Odd Boy Out:  Young Albert Einstein by Don Brown, is a short biography of Albert Einstein, highlighting his younger years.  As a children’s picture book, the text is not lengthy nor is it extensive in details.  It is, however, written accurately, citing several sources in the bibliography.   Brown also included some supplementary details in his “Author’s Note.”

My Rating:  5 stars

 

Bad Boy:  A Memoir by Walter Dean Myers

Ages 14 and up

Walter Dean Myers attempted to give a balanced depiction of himself, and his own life in Bad Boy: A Memoir.  At the end of his book he wrote “In my heart I’ve always wanted to do the right thing and be thought of as a good person.  Even here I see that I’ve excluded many of the discipline problems I had in school.” (p. 205).  Myers describes his humble beginnings, living in a flat in Harlem.  “The apartments weren’t designed for that many, but that was what Harlem was about working people doing the best they could.” (p. 22).  Myers discusses the fights he got into, his best friend who had been homeless, and the poverty of his own family.  He also shared how his father’s advice was about hard work providing the only success “The white man won’t give you anything, and the black man doesn’t have anything to give you.  If you want anything out of life, you have to get it yourself.”  (p. 122).  This statement is consistent with portraying a subject (or in this case oneself) accurately, as it glorifies the eventual hard work that Myers put into writing rather than any superhero gifts that he was  showered in from birth.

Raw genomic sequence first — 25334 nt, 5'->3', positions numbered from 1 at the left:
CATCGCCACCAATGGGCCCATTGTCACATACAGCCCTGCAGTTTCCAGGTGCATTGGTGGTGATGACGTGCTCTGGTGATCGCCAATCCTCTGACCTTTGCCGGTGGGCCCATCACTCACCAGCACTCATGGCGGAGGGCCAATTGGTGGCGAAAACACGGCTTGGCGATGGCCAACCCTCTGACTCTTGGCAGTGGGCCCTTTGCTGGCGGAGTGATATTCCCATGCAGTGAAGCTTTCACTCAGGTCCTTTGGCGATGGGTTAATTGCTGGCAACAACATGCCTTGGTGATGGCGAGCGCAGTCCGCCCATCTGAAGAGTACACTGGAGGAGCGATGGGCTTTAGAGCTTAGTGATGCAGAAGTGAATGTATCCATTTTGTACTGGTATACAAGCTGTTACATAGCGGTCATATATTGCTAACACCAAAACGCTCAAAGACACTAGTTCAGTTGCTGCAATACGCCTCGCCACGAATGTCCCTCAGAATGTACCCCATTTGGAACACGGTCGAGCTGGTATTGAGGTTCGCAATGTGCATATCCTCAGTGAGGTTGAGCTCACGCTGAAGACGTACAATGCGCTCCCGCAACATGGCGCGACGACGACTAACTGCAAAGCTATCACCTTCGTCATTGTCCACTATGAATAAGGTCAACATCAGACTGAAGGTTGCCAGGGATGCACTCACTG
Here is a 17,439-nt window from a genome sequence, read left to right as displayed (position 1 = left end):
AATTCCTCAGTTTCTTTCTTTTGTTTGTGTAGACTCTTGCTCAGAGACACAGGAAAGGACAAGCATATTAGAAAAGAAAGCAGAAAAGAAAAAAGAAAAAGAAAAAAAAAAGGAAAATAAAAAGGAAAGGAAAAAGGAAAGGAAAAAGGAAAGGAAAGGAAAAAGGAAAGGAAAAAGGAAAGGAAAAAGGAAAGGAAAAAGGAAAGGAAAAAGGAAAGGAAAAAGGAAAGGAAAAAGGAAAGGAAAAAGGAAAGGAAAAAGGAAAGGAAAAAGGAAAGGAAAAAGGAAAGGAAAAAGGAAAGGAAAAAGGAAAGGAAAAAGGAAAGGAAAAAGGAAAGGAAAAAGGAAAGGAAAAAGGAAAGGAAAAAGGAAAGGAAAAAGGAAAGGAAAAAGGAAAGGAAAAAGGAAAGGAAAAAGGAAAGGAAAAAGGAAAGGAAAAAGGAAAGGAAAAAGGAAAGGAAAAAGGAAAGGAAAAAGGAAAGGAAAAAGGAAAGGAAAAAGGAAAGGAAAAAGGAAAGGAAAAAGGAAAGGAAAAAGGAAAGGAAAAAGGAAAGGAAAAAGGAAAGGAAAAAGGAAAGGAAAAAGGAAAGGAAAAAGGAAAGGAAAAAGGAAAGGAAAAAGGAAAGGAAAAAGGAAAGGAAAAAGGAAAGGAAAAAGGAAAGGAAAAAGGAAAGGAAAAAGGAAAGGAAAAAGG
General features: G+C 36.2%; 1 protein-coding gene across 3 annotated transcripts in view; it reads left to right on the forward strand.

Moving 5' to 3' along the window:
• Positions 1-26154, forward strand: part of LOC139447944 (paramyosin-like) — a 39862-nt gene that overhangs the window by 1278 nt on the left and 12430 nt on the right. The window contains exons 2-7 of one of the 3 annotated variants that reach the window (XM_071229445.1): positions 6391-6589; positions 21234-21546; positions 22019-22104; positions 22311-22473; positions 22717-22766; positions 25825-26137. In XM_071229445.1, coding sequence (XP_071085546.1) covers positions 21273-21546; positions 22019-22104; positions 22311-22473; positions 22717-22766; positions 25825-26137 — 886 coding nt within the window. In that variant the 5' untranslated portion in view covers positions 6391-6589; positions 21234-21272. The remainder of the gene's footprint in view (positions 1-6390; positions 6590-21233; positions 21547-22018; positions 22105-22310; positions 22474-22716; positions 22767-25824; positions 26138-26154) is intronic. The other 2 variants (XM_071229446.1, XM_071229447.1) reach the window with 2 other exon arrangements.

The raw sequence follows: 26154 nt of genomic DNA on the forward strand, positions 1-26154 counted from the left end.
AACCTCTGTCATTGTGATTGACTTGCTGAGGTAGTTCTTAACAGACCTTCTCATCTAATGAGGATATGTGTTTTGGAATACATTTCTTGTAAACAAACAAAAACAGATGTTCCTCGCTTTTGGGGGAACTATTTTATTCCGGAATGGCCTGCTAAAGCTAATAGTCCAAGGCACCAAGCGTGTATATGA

My Rating:  4 stars

 

The Life and Death of Adolf Hitler

by James Cross Giblin

Ages 15 and up

Giblin, in trying to reflect Hilter fairly, wrote The Life and Death of Adolf Hitler as a balanced look at a human being.  Giblin wrote of Hitler’s early years, with a father who took his rage out on his sons, including Adolf.  (pp 6-7).  Giblin also described the shame that Hitler felt when rejected twice from art school in Vienna, and how he stayed on in Vienna regardless.  (pp. 10-13).  Once Hitler joined the German army and began his rose to power, he showed signs of stress and anxiety.  Giblin mentioned these episodes of anxiety several times throughout the book, including page 66 “… he admitted to the local Party leader that he suffered constantly from outbreaks of perspiration, trembling in his arms and legs, and severe stomach cramps. “  Giblin was also sure to include times when Hitler felt the opposite, like on page 156 “He might still suffer from stomach upsets and sleepless nights, but he confided in one Nazi commander that he felt as if he had evolved into a ‘superhuman state’ so that he was now ‘more godlike than human.’”  Giblin also was certain to incorporate the several times that Adolf Hitler contemplated suicide, right before being arrested in 1923 (p. 44), in 1932 when Hitler was trying to become the Chancellor of Germany (p. 70), again in January, 1945, after Hitler’s defeat in the Battle of the Bulge (p. 201), and finally when he and Eva (his wife of about twelve hours) ended their lives on April 29, 1945.